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When the Iraqi Armed Forces overran the Peshmerga’s positions in October 2017, the Kurds of Iraq awoke from a dream shattered by reality.
The independence, long aspired by so many had now become pie in the sky. Many of the oilfields once under their control had been retaken by Baghdad; a fact that plunged the already economically stricken Kurdistan Region into further decline. Falling oil prices and lost oilfields triggered an economic crisis that has brought many to the streets venting their anger and demanding an improvement of conditions.
These events might give outside observers the impression that Baghdad is the winner, yielding power over all bargaining chips. A miscalculation. The Kurdistan Regional Government (KRG) remains in control of many key points and reminding Baghdad that they are still a force to be reckoned with. The result is muscle flexing from both sides.
Since the recapture of Kirkuk and most of its oilfields by the Iraqi Armed Forces, oil production has resumed, and drilling rights have been granted to numerous foreign oil and gas companies, among them BP. Despite this seemingly positive outcome for Baghdad, they have little reason for content. The oilfield of Khurmala remains under the control of the KRG, which has rejected any claim to it raised by Baghdad.
Kirkuk’s probably most important oilfield, Bay Hassan, although under Baghdad’s control, is of no use for its only way to export leads directly through territory controlled by the KRG that has shut down all access to it.
In return, Baghdad’s countermeasures against what they consider lack of cooperation have not failed to emerge. Kar Group, a Kurdish oil company, has been denied all production rights in Kirkuk, a move that many consider a punitive measure.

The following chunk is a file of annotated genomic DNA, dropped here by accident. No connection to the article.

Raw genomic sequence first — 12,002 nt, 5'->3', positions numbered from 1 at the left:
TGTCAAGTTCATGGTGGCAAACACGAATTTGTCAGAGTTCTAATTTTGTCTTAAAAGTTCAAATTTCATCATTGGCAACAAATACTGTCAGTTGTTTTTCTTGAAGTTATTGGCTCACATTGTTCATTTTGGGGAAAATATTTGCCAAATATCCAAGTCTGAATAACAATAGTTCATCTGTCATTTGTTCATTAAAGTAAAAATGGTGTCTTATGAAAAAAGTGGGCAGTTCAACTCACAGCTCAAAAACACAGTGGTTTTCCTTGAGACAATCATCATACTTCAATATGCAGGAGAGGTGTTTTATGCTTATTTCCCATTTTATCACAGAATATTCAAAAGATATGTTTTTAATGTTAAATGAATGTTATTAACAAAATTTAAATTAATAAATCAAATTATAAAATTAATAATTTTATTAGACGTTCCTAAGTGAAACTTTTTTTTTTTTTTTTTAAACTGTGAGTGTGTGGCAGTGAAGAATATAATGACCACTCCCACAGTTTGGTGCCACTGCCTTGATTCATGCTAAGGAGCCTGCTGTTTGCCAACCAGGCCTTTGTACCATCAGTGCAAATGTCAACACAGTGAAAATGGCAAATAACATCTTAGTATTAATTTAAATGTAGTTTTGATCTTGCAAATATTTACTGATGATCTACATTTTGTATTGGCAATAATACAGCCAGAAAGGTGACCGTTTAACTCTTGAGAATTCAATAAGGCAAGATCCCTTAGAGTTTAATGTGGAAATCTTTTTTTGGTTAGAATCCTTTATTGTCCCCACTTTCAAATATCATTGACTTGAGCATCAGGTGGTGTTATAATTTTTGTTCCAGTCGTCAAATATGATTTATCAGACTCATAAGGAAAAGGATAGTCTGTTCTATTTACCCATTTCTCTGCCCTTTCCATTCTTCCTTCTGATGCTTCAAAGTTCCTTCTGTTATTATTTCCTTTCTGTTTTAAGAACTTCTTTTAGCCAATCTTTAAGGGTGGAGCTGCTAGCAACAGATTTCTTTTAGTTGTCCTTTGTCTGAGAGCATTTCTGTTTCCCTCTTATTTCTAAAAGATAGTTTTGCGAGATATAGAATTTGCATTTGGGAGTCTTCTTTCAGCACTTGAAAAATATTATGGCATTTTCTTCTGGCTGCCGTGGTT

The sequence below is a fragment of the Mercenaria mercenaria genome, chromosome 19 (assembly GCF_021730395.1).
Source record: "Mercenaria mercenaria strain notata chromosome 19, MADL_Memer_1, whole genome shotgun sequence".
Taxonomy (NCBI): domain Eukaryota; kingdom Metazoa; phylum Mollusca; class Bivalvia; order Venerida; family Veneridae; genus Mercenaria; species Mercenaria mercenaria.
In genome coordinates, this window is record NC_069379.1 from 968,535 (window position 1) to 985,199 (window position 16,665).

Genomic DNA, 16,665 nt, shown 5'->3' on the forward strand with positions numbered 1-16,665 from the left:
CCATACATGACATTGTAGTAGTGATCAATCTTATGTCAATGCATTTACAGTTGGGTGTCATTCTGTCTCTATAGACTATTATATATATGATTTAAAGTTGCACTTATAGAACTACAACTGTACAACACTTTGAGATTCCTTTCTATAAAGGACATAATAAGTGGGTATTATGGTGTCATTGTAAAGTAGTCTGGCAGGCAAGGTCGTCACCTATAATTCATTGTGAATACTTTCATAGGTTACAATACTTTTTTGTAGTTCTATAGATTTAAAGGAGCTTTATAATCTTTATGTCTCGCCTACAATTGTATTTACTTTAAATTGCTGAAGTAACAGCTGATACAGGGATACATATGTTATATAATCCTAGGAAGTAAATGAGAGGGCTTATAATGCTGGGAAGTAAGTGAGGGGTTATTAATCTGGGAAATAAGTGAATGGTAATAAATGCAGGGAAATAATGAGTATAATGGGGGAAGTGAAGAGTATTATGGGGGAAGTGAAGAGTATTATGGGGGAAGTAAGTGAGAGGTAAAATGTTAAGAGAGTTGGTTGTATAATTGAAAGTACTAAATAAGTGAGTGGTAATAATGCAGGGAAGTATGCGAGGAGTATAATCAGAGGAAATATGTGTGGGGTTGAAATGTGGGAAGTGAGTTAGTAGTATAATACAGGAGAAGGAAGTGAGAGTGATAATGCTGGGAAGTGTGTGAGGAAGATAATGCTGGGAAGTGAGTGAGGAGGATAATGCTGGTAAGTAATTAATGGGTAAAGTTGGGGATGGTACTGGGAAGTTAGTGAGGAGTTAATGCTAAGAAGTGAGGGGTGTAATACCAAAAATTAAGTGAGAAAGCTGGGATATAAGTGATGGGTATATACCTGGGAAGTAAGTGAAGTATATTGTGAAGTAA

Surrounded by all sides
With these obstacles at hand and foreign pressure to achieve a settlement with the KRG, Iraq’s Prime Minister al-Abadi has no choice but to resolve the ongoing crisis by political means. As a result, he has met with the KRG’s Prime Minister Nechirvan Barzani on several occasions trying to reach an agreement, a move that has hitherto remained unsuccessful.
Also, he faces another challenge that leaves him caught in the middle of events: that of the country’s budget for 2018. After it had been rejected by almost all political factions in the country, al-Abadi eventually came to an agreement with Shia factions represented in the Council of Representatives. However, Sunni and Kurdish factions remain unconciliatory, with the latter enraged particularly about alleged cuts in budget appropriations in favour of Kurdish provinces. They thus insist upon a raise, a move that if applied could leave other parties disgruntled.
To overcome this hardly solvable predicament al-Abadi will be compelled to find a solution that satisfies all. He faces a mammoth task. His concern over his lack of progress is expected to be shared by foreign oil companies that will hesitate to invest in a region where ownership and authority remain unclear and sometimes even leave oilfields inoperative.
By David Kampmann
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